• Helps interactor understand scenario
  • Explains a complex system
  • Based on event—>choice—>outcome flow
  • Provides real world information through events, choices and outcomes
  • Puts interactor in role with amount of control reflective of real world scenario
  • Displays transparent relationship between variables and provides immediate feedback
  • Uses transparent visuals for parameters and context

Iterations & Evaluations

The Stream Cleaning simulation began as a flow diagram in the context of a specific urban creek with the interactor in the role of a resident in a low-income neighborhood along the creek.


The events would be the same for each interactor, but their choices would affect the three variables of water purity (initiallly water contamination), local government/business sense of accountability, and resident morale in the neighborhood. The end state would be determined by the measure of the variables at the last stage of the simulation with 3 potential outcomes: the neighborhood thriving with a clean creek, the creek remaining contaminated, or the creek causing so much damage through flooding that the residents are forced out of their homes.


Updates based on mockup feedback:

  • Presented variables at beginning
  • Represented variables with icons
  • Kept variables in one location throughout simulation and on consistent scale
  • Added a parameter for overall time/energy of resident
  • Decreased text—decided what to have on screen and what to have as optional additional information/context

With the next round of testing, the goal became to make the final design more replayable, to make the relationship between variables more transparent, and to show as little text as possible at any given point throughout the simulation. Therefore, I made the following updates:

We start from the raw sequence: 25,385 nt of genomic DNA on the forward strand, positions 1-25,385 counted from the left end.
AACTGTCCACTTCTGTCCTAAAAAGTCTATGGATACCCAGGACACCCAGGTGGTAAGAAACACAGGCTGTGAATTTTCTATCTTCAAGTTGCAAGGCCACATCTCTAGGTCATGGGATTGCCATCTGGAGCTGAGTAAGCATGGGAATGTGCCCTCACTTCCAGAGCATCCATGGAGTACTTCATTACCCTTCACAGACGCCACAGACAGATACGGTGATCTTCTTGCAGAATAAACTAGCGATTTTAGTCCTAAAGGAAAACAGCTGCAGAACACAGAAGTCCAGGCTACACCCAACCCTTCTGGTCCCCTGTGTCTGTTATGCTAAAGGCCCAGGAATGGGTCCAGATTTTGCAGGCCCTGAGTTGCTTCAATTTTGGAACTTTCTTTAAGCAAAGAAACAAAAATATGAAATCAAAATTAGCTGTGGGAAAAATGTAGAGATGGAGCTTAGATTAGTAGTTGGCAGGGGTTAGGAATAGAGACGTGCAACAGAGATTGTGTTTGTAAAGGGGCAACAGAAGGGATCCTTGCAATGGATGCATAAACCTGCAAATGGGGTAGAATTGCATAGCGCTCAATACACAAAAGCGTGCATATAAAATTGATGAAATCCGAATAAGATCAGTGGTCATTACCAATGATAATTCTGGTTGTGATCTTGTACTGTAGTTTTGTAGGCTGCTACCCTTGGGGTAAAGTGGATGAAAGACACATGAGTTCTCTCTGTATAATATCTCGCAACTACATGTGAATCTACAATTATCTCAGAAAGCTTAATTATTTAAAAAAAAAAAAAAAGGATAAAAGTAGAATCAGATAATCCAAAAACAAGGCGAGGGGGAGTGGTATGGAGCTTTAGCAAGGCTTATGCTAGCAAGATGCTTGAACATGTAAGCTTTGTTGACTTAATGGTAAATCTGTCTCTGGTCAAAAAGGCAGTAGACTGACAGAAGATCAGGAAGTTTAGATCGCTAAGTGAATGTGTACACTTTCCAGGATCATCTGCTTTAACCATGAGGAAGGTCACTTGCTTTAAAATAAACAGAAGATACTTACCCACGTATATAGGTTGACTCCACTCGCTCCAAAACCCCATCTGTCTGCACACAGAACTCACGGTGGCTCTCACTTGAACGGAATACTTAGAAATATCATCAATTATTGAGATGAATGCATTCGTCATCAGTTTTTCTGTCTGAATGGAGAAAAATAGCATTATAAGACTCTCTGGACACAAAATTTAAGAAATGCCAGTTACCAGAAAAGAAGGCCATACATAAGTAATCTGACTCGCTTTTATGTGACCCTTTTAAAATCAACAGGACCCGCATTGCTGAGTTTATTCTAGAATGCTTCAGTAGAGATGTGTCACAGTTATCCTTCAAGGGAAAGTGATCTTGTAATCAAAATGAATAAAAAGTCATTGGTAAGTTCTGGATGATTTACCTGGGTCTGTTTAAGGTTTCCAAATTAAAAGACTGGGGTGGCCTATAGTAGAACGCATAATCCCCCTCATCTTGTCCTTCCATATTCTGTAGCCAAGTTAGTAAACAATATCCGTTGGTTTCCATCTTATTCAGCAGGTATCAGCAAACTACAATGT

• Differentiating between categories/relationship between variables with color (separate water purity (effect) from sense of accountability and resident morale (cause))
  • Adding a fourth potential ending where the simulation would end early and go to the “disrepair” end state if any of the variables hit “0” before time was up to make the simulation more replayable
  • Bolding phrases so that interactors could more easily skim text
  • Removing links in navigation to external sites so that interactors instead must complete the simulation before having the option to leave the simulation for more information
  • Adding introductory interfaces where the interactor could decide whether or not they wanted to attempt the simulation

Future Plans

Based on testing and comparative artifacts, the design of the game could potentially be enhanced with a few additional features.

Time-step: While the “30-day” length of Spent seems to make the simulation less replayable, Stream Cleaning could have more events with decision points as well as random uncontrollable events.
Avatars: Considering that Stream Cleaning takes more than one role into account, the future design could give the interactor the option to experience the issue in the role of government or a business instead of only having the option to be a resident.
Visual: One of the most powerful parts of the stimulation is making the interactor aware of the problem by showing images of the negative impact. This could be heightened with a visualization of the water’s purity rather than or in addition to the progress bar.